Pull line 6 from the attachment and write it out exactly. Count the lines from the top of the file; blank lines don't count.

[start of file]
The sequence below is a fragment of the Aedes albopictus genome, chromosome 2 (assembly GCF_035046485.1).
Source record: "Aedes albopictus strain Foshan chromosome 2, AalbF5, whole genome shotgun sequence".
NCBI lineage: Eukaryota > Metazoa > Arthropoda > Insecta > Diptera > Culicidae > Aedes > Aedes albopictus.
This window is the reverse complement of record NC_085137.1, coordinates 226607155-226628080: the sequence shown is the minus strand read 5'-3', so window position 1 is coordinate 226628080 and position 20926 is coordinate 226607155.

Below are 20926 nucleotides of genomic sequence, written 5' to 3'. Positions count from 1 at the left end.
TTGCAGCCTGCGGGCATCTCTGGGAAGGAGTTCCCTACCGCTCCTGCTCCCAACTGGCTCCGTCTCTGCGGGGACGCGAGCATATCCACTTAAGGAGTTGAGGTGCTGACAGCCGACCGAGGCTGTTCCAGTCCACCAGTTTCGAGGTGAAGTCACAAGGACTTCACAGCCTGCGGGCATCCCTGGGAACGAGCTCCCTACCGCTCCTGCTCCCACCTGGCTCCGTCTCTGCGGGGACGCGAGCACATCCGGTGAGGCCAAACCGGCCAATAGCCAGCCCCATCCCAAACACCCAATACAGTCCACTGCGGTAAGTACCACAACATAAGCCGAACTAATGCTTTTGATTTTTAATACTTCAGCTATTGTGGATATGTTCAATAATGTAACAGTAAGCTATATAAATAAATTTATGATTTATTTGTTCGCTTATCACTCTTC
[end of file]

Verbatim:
TTGCAGCCTGCGGGCATCTCTGGGAAGGAGTTCCCTACCGCTCCTGCTCCCAACTGGCTCCGTCTCTGCGGGGACGCGAGCATATCCACTTAAGGAGTTGAGGTGCTGACAGCCGACCGAGGCTGTTCCAGTCCACCAGTTTCGAGGTGAAGTCACAAGGACTTCACAGCCTGCGGGCATCCCTGGGAACGAGCTCCCTACCGCTCCTGCTCCCACCTGGCTCCGTCTCTGCGGGGACGCGAGCACATCCGGTGAGGCCAAACCGGCCAATAGCCAGCCCCATCCCAAACACCCAATACAGTCCACTGCGGTAAGTACCACAACATAAGCCGAACTAATGCTTTTGATTTTTAATACTTCAGCTATTGTGGATATGTTCAATAATGTAACAGTAAGCTATATAAATAAATTTATGATTTATTTGTTCGCTTATCACTCTTC